It is interesting to note that this phenomenon can prevail in even otherwise strong democracies with relatively higher literacy rates and vibrant media establishments like the United Kingdom  and the USA. Recent elections in the US attest to this as also was the referendum on Brexit. Interestingly, in each of these scenarios, various statistical concepts have underpinned the choices made by the electorate, only for them to realize “how wrong they were” in not going beyond the icy statistics.

An old man told me some years ago that Dr. Kwame Nkrumah said after his overthrow that if he knew Ghanaians were so short- sighted, he would have connected pipes flowing with milk into individual homes. Without being partisan, one can honestly pinpoint the enormous economic and social improvements that existed shortly before his overthrow. As far as statistical indices were concerned, however, Ghana was scales above several other developing countries in terms of GDP, literacy rates, employment rates, infrastructural development and other salient economic and social performance indicators.

Yet, I recall with pain now how the late visionary president and his policies were bastardized and how as children we were made to see Dr. Nkrumah as the “worst thing that ever happened to this country”.

I write this piece therefore in the context of the limitation of statistical indices and how the electorate may vote in direct opposite to what they “feel or have been made to feel by other political actors and their media cohorts, irrespective of what the statistics portray”.

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It is therefore not surprising to find that while the current president believes sincerely that he is on course to setting the agenda for economic prosperity into the future, the electorate may not have “seen or heard of any tall man harvesting palm fruits above them- to wit,- yentee se Dogo be renu abe”, in Akan parlance .  What the politician may consider reality is therefore not the same as what the electorate perceives, depending on how or what they feel in their pockets.

Such sentiments drive the “unfortunate” politician into focusing on just short term aspirations  to the detriment of long term growth. Even the structure of our banking terrain which should be the catalyst  for long term growth suffers from this short term orientation where the bulk of deposits sit in the one-to- six months bracket and stifle banks’ ability to engage in long term funding for infrastructure, shipping and aviation, industrialization, oil and gas development, inter alia.

Perhaps, the four year term of government under the current constitution feeds into this myopic short term inclinations and makes one wonder whether we should not consider extending the term to two periods of seven year durations. I would not be surprised to hear that if the politician is given two 10-year terms, he would still make excuses, as we have seen in Zimbabwe, Cameroon and Uganda.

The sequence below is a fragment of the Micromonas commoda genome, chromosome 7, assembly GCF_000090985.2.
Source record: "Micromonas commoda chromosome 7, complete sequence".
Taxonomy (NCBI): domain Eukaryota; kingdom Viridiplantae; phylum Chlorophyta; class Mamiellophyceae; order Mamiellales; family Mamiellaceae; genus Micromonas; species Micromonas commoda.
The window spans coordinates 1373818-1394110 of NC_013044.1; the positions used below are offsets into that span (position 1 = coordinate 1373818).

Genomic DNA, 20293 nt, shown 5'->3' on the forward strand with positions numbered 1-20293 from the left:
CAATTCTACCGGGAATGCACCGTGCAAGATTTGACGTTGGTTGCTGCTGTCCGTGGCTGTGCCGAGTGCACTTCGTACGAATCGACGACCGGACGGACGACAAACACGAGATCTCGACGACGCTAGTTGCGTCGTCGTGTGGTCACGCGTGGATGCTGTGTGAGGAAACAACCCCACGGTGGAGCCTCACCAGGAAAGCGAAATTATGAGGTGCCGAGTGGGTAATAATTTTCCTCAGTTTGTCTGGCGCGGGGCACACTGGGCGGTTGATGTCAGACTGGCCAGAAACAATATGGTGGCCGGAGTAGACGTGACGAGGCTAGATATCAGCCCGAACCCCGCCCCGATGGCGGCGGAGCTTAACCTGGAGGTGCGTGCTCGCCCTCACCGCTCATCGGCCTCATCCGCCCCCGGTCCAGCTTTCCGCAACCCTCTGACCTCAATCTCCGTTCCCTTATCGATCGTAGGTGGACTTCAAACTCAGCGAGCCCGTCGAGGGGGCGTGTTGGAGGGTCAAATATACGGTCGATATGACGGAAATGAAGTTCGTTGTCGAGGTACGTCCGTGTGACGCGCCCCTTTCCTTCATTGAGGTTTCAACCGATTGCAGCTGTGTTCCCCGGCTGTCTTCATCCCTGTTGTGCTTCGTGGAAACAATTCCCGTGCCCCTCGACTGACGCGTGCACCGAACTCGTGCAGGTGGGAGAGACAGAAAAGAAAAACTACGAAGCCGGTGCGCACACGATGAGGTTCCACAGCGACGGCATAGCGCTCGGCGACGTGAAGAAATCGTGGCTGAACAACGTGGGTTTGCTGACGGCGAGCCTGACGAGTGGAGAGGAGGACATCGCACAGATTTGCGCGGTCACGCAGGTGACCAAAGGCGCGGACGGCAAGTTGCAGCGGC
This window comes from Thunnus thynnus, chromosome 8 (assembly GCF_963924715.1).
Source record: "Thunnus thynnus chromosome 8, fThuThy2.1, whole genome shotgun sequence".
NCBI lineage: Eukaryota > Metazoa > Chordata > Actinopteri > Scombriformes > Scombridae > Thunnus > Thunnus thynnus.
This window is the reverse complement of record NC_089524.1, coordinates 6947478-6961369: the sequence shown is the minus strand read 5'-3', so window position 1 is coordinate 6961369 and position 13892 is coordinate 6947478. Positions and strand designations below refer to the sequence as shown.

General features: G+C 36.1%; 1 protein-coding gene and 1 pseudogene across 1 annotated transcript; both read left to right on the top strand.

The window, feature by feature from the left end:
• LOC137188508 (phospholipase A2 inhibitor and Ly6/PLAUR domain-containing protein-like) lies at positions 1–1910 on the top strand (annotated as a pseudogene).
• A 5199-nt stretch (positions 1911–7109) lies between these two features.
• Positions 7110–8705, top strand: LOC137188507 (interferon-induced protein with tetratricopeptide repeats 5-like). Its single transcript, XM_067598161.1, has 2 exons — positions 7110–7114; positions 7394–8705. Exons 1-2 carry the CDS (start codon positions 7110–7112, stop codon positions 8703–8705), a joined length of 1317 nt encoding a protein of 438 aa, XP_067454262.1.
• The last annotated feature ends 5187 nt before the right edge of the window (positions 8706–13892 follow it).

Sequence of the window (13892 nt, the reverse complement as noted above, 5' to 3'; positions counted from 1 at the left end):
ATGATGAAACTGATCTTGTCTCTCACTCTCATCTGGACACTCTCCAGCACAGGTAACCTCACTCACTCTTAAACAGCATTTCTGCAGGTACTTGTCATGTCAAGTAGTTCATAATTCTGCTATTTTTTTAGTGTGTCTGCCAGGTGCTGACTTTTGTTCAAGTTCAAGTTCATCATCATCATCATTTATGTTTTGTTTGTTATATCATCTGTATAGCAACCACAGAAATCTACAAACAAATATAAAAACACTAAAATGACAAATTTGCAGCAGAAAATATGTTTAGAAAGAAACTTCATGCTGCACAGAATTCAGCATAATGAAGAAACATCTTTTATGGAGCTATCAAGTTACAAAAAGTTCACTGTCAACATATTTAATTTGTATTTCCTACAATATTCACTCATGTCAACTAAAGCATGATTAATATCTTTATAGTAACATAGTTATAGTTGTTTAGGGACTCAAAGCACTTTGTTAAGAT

The experiences of other countries like China, the Asian Tigers and even Rwanda should however convince us that there is merit in having long terms for governments to help them shift from their short term inclinations to really develop this nation beyond perpetual aid.  Of course  long term governance alone is not the panacea for growth. It must be accompanied by some change in our understanding of democracy, which must go with responsible opposition, discipline, civic responsibilities and accountability across board.

Perhaps it is not too late to remind politicians that economic indices are good, but unless these translate into improved well being and social inclusion, especially in the employment space, they would continue to be baffled by what the electorate perceives to be meeting their aspirations and how voting patterns may swing. If care is not taken, the electorate would unconsciously push the politicians into concentrating on construction of market stalls and other petty projects that may be visible but contribute little to our long term growth.

Politicians must go beyond the statistics if they care about their fortunes in the next elections because those who appreciate the statistics are few and cannot swing the votes beyond the 50 plus 1% threshold they need so badly.

The writer is a Fellow of the Chartered Institute of Bankers and an adjunct lecturer at the National Banking College, a farmer, and the author of “Risk Management in Banking” textbook.  Email;